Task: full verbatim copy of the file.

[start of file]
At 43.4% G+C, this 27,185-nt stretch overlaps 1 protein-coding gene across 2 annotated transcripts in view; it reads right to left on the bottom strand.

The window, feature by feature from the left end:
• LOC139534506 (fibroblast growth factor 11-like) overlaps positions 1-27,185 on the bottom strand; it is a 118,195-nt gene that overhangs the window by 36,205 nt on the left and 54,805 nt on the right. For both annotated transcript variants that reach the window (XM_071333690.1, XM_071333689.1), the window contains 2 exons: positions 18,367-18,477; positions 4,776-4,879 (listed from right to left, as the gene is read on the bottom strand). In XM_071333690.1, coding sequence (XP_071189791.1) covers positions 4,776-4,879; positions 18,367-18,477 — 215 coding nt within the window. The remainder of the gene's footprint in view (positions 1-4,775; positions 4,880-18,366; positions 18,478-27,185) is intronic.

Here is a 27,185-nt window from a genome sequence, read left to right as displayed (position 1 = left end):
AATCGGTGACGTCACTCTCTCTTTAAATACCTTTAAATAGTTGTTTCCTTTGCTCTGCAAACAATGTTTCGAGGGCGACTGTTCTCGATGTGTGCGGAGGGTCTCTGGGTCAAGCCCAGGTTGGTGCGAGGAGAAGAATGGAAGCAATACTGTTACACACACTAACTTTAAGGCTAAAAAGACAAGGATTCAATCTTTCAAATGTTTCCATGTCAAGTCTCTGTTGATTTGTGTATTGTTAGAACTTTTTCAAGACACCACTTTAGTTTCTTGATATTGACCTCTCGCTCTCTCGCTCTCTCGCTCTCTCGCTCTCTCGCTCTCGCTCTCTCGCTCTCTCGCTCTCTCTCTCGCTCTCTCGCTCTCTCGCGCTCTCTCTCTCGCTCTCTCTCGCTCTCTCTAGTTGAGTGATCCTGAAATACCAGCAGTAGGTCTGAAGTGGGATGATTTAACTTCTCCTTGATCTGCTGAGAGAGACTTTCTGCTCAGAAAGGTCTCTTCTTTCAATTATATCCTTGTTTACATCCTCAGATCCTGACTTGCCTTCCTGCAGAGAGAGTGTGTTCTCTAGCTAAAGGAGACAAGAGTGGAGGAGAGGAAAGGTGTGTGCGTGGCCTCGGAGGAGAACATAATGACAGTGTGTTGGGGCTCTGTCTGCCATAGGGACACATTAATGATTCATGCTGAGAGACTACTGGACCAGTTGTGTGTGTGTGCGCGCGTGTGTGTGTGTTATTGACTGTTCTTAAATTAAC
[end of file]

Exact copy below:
At 43.4% G+C, this 27,185-nt stretch overlaps 1 protein-coding gene across 2 annotated transcripts in view; it reads right to left on the bottom strand.

The window, feature by feature from the left end:
• LOC139534506 (fibroblast growth factor 11-like) overlaps positions 1-27,185 on the bottom strand; it is a 118,195-nt gene that overhangs the window by 36,205 nt on the left and 54,805 nt on the right. For both annotated transcript variants that reach the window (XM_071333690.1, XM_071333689.1), the window contains 2 exons: positions 18,367-18,477; positions 4,776-4,879 (listed from right to left, as the gene is read on the bottom strand). In XM_071333690.1, coding sequence (XP_071189791.1) covers positions 4,776-4,879; positions 18,367-18,477 — 215 coding nt within the window. The remainder of the gene's footprint in view (positions 1-4,775; positions 4,880-18,366; positions 18,478-27,185) is intronic.

Here is a 27,185-nt window from a genome sequence, read left to right as displayed (position 1 = left end):
AATCGGTGACGTCACTCTCTCTTTAAATACCTTTAAATAGTTGTTTCCTTTGCTCTGCAAACAATGTTTCGAGGGCGACTGTTCTCGATGTGTGCGGAGGGTCTCTGGGTCAAGCCCAGGTTGGTGCGAGGAGAAGAATGGAAGCAATACTGTTACACACACTAACTTTAAGGCTAAAAAGACAAGGATTCAATCTTTCAAATGTTTCCATGTCAAGTCTCTGTTGATTTGTGTATTGTTAGAACTTTTTCAAGACACCACTTTAGTTTCTTGATATTGACCTCTCGCTCTCTCGCTCTCTCGCTCTCTCGCTCTCTCGCTCTCGCTCTCTCGCTCTCTCGCTCTCTCTCTCGCTCTCTCGCTCTCTCGCGCTCTCTCTCTCGCTCTCTCTCGCTCTCTCTAGTTGAGTGATCCTGAAATACCAGCAGTAGGTCTGAAGTGGGATGATTTAACTTCTCCTTGATCTGCTGAGAGAGACTTTCTGCTCAGAAAGGTCTCTTCTTTCAATTATATCCTTGTTTACATCCTCAGATCCTGACTTGCCTTCCTGCAGAGAGAGTGTGTTCTCTAGCTAAAGGAGACAAGAGTGGAGGAGAGGAAAGGTGTGTGCGTGGCCTCGGAGGAGAACATAATGACAGTGTGTTGGGGCTCTGTCTGCCATAGGGACACATTAATGATTCATGCTGAGAGACTACTGGACCAGTTGTGTGTGTGTGCGCGCGTGTGTGTGTGTTATTGACTGTTCTTAAATTAAC